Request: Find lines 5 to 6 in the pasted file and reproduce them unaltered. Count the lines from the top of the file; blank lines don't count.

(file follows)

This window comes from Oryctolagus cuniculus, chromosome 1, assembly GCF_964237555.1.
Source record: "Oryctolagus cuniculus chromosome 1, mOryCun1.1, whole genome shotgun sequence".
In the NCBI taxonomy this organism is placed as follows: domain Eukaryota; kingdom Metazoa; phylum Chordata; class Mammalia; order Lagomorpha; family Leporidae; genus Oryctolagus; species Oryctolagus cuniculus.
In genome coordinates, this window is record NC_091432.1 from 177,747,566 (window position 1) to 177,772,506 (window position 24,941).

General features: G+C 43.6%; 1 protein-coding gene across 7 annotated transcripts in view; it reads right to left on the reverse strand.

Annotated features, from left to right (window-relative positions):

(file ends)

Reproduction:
General features: G+C 43.6%; 1 protein-coding gene across 7 annotated transcripts in view; it reads right to left on the reverse strand.

Annotated features, from left to right (window-relative positions):